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Monday May 29, 2023

Savvy Living

Savvy Senior

Does Medicare Cover Nail Care?

Can you recommend some solutions regarding nail trimming? My nails have gotten increasingly thicker over time and I struggle with using nail clippers.

Nail health can be an indicator of a person's overall health. If you have brittle, dull or discolored nails, you may want to speak with your primary care physician to rule out fungal infections or other systemic diseases.

Some Original Medicare Part B and Medicare Advantage Part C members have coverage for medically necessary nail trimming and certain foot care services. Routine foot care is covered by Medicare if you have an underlying condition or injury that requires a professional to tend to your feet. You should ask your primary care physician to review your situation and, if appropriate, certify that your nail care should be handled by a podiatrist or other healthcare professional.

It is important to have a regular maintenance routine to keep nails short and free from infections. Trimming nails is a task that can become very challenging. For many adults, nails can become thicker and harder to cut over time. Nail clippers can be difficult to use if you have arthritis or mobility issues. It may be hard to maneuver into the right position to cut toenails depending on your flexibility. Fortunately, there are solutions available that can help.

Nail Care Tips


One of the simplest tips for cutting nails is to soak your nails in warm water prior to cutting them. This can be done in a bath or shower. The water is a cost-effective solution to soften them for easier cutting.

There are also nail softening creams that temporarily soften the nails. Simply rub the softening cream into your nails both in the morning and at night to make them easier to cut and file. This not only makes trimming easier but reduces cracked and jagged edges and is safe for those with diabetes.

Most nails grow at a moderate rate, so it is recommended to cut them every six to eight weeks. If your nails grow quickly, you should adjust the schedule to keep your nails at a good length. When cutting nails, be cautious not to cut too far down. Overaggressive trimming and cutting nails too short can lead to ingrown nails and discomfort. Podiatrists typically recommend leaving a very small bit of nail (about 1/32 inch) past the nail bed when trimming.

You should also avoid a rounded cut. It is best to cut nails straight across, ensuring that the corners of the nail do not cut into the skin. After cutting, use a nail file to smooth the jagged edges and corners that can snag and potentially tear the nail as it grows.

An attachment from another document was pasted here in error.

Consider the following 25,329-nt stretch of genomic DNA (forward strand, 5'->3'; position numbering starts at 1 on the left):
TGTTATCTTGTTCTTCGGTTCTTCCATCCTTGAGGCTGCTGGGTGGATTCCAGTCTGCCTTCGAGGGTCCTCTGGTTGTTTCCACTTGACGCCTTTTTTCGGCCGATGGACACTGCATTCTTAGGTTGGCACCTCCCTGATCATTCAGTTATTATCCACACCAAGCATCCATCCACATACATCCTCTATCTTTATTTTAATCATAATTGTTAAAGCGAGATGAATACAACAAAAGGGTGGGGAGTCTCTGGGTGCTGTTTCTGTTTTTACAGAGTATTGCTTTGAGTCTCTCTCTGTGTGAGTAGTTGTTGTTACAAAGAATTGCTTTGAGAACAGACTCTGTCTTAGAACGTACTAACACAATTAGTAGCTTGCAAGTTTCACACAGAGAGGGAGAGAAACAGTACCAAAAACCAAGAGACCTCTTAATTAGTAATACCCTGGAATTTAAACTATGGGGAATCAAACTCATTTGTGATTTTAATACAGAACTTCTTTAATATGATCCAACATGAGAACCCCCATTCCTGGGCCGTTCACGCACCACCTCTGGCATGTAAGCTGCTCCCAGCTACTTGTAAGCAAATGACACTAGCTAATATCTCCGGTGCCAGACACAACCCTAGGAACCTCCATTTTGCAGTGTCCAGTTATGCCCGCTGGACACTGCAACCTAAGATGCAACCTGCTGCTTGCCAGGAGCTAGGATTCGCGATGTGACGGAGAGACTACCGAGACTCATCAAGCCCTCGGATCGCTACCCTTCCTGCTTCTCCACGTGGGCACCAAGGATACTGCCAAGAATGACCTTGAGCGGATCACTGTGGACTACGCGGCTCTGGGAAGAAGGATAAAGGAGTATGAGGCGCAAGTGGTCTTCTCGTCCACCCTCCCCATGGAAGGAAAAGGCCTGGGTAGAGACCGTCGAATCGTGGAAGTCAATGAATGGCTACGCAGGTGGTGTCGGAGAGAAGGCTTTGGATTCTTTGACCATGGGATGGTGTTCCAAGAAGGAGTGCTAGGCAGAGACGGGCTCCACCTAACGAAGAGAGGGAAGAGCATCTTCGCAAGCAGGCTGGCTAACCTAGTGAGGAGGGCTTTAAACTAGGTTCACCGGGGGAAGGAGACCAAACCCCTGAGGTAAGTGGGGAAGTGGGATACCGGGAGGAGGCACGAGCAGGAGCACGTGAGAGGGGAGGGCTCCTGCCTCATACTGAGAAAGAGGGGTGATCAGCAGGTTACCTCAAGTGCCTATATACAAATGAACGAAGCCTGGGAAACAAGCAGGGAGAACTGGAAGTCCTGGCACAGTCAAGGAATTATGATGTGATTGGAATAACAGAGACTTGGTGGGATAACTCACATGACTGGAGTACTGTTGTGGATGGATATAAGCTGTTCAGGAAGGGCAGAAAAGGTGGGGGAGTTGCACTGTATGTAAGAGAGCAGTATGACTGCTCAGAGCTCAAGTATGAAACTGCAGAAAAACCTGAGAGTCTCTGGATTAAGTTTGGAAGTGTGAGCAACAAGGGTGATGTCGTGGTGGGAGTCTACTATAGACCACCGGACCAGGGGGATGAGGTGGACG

Types of Clippers


There are several medical-grade and specialty clippers recommended by professionals for older adults. For thick nails, it is best to use a clipper with a sharp and curved blade to easily cut through. Additionally, it may be helpful to find a nail clipper with a cushion grip to allow for comfortable clipping.

For those with limited flexibility, there are nail clippers available with long plastic grips which are much larger than a standard set of nail clippers and a blade head that swivels 180 degrees. By providing more control and an extended range, these features enhance accessibility for anyone with arthritis or mobility issues.

Lastly, for those who have a hard time bending over, there are long handled toenail clippers that come in various lengths including 20, 24, 28 and 32 inches. There are also heavy-duty clippers available with a 1/8-inch-wide jaw opening designed to cut thicker nails.

All of these types of nail clippers are available through online retail websites at prices ranging between $10 and $50. Be sure to take necessary care when clipping your nails at home. You may want to clean the clippers with rubbing alcohol or other cleaning solutions between uses.

Nail Trimming Services


If you have diabetes, limited vision or other health issues, you should consider finding a podiatrist that can provide care. If your healthcare professional deems it medically necessary, this may be covered by your health plan.

If you are generally in good health, you may be comfortable finding a reputable nail salon that can meet your needs for nail grooming. To find a suitable nail salon, you may want to ask trusted friends or family members for recommendations, visit the salon in person and or read online reviews. A standard nail salon service will include soaking, nail and cuticle trimming, under nail cleaning and exfoliation. You should also ask about sanitation and sterilization procedures to ensure you feel comfortable with their processes. You may also be allowed to bring your own nail clippers and other items to the service appointment.

While tending your nails at home is the least expensive option, nail salons generally cost less than visiting a podiatrist. Whichever option you choose, regular trimming can help you avoid serious problems in the future.

Savvy Living is written by Jim Miller, a regular contributor to the NBC Today Show and author of "The Savvy Living" book. Any links in this article are offered as a service and there is no endorsement of any product. These articles are offered as a helpful and informative service to our friends and may not always reflect this organization's official position on some topics. Jim invites you to send your senior questions to: Savvy Living, P.O. Box 5443, Norman, OK 73070.

Published May 26, 2023
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